April 10, 2014 | Portland Mercury-- If there were still any doubts about how city leaders want to inject new money into Portland's underfunded transportation system, they were just obliterated.
Flanked by sundry charts, and with a projector flashing more behind him, transportation Commissioner Steve Novick told reporters this afternoon that the city's taken the pulse of the public... and the public sort of supports monthly "street maintenance and safety fees."
According to polling carried out from March 27 to April 1, Portlanders are roughly split on kicking in $8 or $12 per household. And polled participants grew more enthusiastic for the proposal when told what it might go to fund— things like street maintenance, safety improvements, bicycle infrastructure, and potentially non-City of Portland projects like transit and seismic retrofits for a county bridge—according to John Horvick, a staffer at DHM Research, which carried out the 800-person poll.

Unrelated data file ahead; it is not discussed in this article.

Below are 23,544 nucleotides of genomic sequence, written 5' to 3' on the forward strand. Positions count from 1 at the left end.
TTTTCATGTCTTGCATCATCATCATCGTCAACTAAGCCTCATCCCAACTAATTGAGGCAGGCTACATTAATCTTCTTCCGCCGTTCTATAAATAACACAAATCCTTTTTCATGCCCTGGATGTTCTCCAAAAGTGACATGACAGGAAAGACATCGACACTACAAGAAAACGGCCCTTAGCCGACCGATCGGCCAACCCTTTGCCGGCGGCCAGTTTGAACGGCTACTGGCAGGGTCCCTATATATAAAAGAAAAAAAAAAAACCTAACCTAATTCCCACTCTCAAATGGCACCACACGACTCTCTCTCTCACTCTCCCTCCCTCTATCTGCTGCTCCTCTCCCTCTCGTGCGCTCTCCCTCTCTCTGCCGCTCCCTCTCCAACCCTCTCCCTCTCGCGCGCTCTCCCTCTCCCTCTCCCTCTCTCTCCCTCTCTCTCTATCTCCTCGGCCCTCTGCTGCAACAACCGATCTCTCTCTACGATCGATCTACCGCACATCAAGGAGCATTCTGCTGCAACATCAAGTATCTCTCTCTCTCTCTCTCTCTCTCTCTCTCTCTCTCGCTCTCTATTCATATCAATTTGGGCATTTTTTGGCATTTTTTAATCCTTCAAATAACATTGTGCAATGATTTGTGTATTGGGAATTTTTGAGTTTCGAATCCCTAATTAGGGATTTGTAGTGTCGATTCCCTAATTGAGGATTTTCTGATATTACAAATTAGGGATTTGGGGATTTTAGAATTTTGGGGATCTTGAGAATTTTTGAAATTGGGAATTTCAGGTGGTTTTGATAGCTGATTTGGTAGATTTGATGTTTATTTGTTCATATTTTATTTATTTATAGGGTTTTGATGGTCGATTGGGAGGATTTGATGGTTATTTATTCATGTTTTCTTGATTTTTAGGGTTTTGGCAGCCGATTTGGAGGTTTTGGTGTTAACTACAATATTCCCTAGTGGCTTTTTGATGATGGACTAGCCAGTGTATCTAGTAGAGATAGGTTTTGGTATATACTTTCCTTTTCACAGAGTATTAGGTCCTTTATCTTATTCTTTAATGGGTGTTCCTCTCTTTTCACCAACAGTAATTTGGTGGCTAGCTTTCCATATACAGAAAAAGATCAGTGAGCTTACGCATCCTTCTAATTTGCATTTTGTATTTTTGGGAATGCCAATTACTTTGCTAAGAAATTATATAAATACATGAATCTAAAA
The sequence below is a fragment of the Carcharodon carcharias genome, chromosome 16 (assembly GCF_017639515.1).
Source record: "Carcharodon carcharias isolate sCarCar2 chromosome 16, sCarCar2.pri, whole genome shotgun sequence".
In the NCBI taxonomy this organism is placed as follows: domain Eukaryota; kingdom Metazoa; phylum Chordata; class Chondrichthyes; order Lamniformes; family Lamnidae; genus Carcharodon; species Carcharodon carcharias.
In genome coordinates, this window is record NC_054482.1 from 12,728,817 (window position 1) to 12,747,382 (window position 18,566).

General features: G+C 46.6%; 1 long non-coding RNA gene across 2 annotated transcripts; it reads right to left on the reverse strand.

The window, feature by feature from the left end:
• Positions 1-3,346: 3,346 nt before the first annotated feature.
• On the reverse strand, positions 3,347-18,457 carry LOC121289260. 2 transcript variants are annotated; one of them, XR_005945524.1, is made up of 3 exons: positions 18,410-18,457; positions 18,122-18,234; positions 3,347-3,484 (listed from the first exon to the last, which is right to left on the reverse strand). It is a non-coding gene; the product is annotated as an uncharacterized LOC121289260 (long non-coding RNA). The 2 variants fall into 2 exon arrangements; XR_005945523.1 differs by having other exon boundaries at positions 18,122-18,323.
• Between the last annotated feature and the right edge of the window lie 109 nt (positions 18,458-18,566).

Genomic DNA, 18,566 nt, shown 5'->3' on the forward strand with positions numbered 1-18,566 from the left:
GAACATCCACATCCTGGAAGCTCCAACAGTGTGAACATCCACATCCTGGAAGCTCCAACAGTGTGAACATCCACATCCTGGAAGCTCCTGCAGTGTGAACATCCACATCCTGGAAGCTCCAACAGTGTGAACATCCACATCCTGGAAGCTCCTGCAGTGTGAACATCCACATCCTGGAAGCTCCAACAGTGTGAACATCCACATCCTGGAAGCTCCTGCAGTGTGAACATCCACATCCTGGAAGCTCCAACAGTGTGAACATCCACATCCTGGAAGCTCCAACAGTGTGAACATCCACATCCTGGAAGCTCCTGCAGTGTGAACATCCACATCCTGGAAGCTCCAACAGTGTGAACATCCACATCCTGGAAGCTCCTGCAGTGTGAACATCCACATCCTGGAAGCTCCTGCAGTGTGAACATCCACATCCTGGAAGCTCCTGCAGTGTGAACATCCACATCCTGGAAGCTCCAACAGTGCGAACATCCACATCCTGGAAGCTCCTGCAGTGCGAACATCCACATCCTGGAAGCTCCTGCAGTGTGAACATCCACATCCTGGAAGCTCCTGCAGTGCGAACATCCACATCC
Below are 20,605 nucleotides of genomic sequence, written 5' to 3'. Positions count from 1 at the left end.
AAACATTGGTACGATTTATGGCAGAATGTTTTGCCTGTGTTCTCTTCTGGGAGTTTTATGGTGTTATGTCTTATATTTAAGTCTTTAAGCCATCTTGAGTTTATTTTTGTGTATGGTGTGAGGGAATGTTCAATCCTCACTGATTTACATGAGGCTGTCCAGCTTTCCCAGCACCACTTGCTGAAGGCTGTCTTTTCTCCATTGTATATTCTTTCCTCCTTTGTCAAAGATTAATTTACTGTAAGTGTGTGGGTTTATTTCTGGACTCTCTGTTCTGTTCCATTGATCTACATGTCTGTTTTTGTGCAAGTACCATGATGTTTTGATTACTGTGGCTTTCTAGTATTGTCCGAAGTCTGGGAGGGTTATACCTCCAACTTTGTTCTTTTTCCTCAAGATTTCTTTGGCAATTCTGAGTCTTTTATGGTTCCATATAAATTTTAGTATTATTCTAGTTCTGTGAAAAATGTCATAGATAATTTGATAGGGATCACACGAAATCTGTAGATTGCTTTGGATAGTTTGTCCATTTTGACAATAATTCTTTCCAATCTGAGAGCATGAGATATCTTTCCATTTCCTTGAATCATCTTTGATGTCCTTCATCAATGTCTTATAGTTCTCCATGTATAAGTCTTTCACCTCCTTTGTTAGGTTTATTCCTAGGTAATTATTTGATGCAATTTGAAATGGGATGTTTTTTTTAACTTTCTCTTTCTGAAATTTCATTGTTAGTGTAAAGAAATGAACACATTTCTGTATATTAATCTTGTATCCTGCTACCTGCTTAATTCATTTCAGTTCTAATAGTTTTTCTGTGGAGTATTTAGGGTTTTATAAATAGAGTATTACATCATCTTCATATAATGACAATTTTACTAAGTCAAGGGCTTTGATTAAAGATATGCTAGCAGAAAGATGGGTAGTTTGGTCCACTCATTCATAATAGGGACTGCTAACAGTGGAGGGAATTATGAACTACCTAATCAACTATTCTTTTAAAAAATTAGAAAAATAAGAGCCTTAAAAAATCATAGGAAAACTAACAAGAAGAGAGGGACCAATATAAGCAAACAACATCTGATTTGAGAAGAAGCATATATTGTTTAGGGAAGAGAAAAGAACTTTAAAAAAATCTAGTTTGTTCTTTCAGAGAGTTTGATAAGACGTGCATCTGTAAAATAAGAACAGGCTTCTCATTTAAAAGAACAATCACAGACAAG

Still, it's hardly a groundswell of support. Even when keyed in to all the desirable ends more transportation funding could achieve, only a bare majority of 52 percent support an $8 monthly fee per household. A $12 fee garnered 51 percent support.
Novick said the split may be a sign Portlanders don't hear enough about transit funding (though both he and Mayor Charlie Hales have relentlessly pressed the issue since Novick took over the Portland Bureau of Transportation last summer).
"What that tells us is there hasn’t been as much discussion in this community about having enough money for transportation as there has about not having enough money for schools," Novick said, apparently referencing a schools bond voters passed in 2012.
Novick says a street fee isn't his preference—he'd like to toy with income tax rates to find more money—but that he's convinced by the poll such a fee is the most-palatable option. He explained dozens of cities in Oregon had instituted similar policies.
But Horvick made clear that the poll was heavily focused on a street fee, only asking about other potential funding mechanisms—income and sales tax changes—briefly, and toward the end. (Results from a previous poll asking about a READ FULL ARTICLE